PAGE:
October NCSEteach Update
The school year is officially underway! And the members of NCSE’s teacher network, NCSEteach, have just received their October newsletter, packed with resources, and event announcements related to teaching evolution and climate change. Why these topics? National teacher surveys show that many science teachers are reluctant to teach evolution and climate change because these topics are perceived as socially divisive. We want to make sure that teachers get the support they need to teach these topics with confidence.
Just to give you a little taste of the kinds of resources we point teachers toward, let me tell you a little bit about this month’s recommendation: Jason Donev’s Energy Encyclopedia.
Teacher Resource: Energy Education
Reading an encyclopedia can be pretty boring, unless you happen upon Jason Donev’s Energy Encyclopedia.
Dr. Donev and his team have created an easy to read online encyclopedia on a diverse set of topics including energy and climate change.
As a physicist at the University of Calgary, Donev is concerned about climate change, energy policy, and education. Donev and a dedicated, talented group of undergraduate students started working on the energy encyclopedia three years ago. It now has over 1,000 entries. The aim was to give readers a realistic picture of what is going on, while not introducing political bias.
What’s great about the encyclopedia is that it succinctly describes some of the buzzwords associated with climate change science. Take, for example, “renewable” and “sustainable.” If you’re not sure what these terms mean, you can’t answer the question: “Are all renewable energy sources sustainable?” (The answer is "no". Click here to find out why.)
The encyclopedia is also loaded with information-packed graphics. Look at the entry for total final consumption. Users can look at the total energy consumption for any country and view which sectors are responsible for the use of different types of energy.
Jason and his team hope that teachers will use the encyclopedia as a resource in their classrooms to help students understand complex topics. Are you a teacher? Please let us know what you and your students think!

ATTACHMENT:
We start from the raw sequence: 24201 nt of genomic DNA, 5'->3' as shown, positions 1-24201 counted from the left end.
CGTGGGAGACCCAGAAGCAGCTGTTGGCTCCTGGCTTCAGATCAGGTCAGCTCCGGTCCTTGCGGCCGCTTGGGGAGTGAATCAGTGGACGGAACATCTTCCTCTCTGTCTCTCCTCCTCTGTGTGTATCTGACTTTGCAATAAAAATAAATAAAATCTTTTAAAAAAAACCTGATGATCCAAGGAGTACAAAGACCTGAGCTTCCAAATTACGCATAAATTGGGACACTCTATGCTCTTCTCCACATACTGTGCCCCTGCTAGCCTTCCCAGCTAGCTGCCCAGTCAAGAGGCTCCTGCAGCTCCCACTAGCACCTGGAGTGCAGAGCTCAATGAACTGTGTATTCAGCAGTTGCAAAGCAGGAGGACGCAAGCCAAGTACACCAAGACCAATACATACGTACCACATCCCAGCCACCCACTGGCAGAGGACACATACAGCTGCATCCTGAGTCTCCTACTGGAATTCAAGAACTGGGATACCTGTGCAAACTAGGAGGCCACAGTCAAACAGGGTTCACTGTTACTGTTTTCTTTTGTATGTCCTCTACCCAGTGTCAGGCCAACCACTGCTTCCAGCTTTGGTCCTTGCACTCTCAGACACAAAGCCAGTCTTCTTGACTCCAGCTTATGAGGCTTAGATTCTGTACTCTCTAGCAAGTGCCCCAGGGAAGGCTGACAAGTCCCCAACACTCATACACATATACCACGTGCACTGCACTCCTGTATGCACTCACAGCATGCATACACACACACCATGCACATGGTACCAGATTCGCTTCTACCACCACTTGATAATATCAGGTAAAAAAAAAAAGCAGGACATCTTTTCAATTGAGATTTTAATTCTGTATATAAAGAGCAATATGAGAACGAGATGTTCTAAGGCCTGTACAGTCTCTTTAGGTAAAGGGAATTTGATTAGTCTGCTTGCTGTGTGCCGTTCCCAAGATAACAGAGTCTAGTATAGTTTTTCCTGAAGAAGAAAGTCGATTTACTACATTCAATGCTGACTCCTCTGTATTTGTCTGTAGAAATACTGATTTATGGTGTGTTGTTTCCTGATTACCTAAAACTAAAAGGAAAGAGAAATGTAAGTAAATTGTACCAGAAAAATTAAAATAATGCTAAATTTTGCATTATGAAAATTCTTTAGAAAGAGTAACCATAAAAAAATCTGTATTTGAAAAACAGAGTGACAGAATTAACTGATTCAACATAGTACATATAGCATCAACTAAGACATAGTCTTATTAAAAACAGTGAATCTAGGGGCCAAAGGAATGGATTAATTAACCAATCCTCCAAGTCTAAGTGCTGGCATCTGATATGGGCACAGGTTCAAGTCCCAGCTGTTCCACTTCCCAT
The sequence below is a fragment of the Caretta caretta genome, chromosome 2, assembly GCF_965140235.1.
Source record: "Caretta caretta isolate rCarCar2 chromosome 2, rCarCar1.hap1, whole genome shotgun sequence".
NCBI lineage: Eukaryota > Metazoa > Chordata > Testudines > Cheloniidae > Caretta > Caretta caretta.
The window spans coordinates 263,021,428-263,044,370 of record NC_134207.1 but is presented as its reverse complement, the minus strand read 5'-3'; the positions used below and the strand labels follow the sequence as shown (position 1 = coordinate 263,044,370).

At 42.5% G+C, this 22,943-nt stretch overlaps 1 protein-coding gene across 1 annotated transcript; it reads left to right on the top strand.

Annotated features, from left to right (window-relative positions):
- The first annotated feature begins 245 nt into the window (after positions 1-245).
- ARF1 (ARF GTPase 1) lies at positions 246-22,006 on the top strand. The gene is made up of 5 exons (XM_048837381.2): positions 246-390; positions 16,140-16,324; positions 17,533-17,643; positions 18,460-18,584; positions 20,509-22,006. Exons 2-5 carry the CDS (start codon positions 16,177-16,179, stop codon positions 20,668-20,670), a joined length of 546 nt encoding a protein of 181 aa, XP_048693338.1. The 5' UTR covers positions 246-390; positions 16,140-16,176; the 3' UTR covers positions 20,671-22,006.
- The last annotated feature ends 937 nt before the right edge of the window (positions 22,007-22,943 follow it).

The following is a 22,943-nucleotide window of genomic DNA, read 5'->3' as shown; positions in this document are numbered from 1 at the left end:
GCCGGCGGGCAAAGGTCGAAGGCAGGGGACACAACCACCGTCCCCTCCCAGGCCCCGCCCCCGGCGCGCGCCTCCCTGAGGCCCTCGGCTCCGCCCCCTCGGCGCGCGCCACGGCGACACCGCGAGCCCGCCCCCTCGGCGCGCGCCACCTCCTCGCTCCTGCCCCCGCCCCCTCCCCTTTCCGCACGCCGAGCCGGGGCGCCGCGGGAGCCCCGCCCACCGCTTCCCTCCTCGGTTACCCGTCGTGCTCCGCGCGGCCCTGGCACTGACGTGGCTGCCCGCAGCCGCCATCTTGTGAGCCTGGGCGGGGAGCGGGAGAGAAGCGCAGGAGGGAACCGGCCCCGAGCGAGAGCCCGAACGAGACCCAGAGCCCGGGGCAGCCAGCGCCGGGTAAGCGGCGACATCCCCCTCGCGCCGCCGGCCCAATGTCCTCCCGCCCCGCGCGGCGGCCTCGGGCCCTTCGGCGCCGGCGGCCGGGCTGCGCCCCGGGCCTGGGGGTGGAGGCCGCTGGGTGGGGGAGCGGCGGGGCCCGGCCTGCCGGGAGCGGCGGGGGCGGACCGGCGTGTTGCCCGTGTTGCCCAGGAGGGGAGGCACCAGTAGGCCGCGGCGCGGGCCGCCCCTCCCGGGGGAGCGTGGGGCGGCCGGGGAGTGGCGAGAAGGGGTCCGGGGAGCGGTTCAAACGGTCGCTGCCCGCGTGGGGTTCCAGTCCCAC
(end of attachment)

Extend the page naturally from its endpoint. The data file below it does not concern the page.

Teacher Giveaway: "The Madhouse Effect"
Emily Schoerning recently reported on a school in Iowa where science teachers were working with an annual supply budget of considerably less than one dollar per student per year. So the results of a recent national survey (reported on here, the full report requires registration) showing that 91% of teachers buy supplies for their classrooms out of their own pockets come as no surprise. NCSE can’t close that gap. But sometimes generous publishers and authors give us books and CDs to give away to members of our teacher network.
I am really excited to be able to host this month’s give-away of The Madhouse Effect by Michael Mann. When Ann Reid wrote that The Madhouse Effect should make everybody mad, and that's a good thing, she really wasn’t kidding. (Read an exclusive excerpt of the book here.)
This is one of those books that once I started reading, I couldn’t stop.
The book provides overviews of the scientific process and basic climate change science, including background information about the famous “Hockey Stick curve” that Mann published in the 1990s. The book also examines, in depth, climate change denial. The authors walk the reader through the many stages of denial from “ global warming isn’t happening” to “even if there are things we could do, they are too expensive”. The book also examines the political context for climate change denial and compares it the tobacco industry’s efforts to create doubt about the link between smoking and disease.
But really, one of the best things about this book are the strategically placed cartoons that complement the subject matter. When I was frustrated by all of the science denial, a perfect cartoon appeared to calm me down. This one is my favorite.
Teachers who belong to our network can fill out this form to receive a copy of The Madhouse Effect. We only have 50 copies to give away, so act fast! Not a member of the teacher network yet? No problem. Sign up here